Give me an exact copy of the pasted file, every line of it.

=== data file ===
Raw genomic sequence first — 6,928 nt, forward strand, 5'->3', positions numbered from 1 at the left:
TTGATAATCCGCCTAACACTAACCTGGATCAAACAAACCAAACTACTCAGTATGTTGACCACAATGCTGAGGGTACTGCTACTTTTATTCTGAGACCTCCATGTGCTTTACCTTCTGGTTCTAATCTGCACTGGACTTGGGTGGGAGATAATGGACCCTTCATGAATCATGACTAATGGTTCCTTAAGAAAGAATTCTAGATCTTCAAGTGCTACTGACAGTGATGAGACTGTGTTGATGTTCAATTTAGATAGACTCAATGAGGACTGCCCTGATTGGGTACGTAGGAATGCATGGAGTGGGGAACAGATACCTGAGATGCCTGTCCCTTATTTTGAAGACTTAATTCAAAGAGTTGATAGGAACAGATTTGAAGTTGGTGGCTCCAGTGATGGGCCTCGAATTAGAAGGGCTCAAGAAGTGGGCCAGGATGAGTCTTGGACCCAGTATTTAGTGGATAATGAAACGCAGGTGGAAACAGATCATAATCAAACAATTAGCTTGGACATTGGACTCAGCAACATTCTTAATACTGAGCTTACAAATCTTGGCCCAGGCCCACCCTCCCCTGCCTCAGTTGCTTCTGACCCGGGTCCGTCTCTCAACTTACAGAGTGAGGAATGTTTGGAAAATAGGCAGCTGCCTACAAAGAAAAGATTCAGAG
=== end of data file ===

Raw genomic sequence first — 6,928 nt, forward strand, 5'->3', positions numbered from 1 at the left:
TTGATAATCCGCCTAACACTAACCTGGATCAAACAAACCAAACTACTCAGTATGTTGACCACAATGCTGAGGGTACTGCTACTTTTATTCTGAGACCTCCATGTGCTTTACCTTCTGGTTCTAATCTGCACTGGACTTGGGTGGGAGATAATGGACCCTTCATGAATCATGACTAATGGTTCCTTAAGAAAGAATTCTAGATCTTCAAGTGCTACTGACAGTGATGAGACTGTGTTGATGTTCAATTTAGATAGACTCAATGAGGACTGCCCTGATTGGGTACGTAGGAATGCATGGAGTGGGGAACAGATACCTGAGATGCCTGTCCCTTATTTTGAAGACTTAATTCAAAGAGTTGATAGGAACAGATTTGAAGTTGGTGGCTCCAGTGATGGGCCTCGAATTAGAAGGGCTCAAGAAGTGGGCCAGGATGAGTCTTGGACCCAGTATTTAGTGGATAATGAAACGCAGGTGGAAACAGATCATAATCAAACAATTAGCTTGGACATTGGACTCAGCAACATTCTTAATACTGAGCTTACAAATCTTGGCCCAGGCCCACCCTCCCCTGCCTCAGTTGCTTCTGACCCGGGTCCGTCTCTCAACTTACAGAGTGAGGAATGTTTGGAAAATAGGCAGCTGCCTACAAAGAAAAGATTCAGAG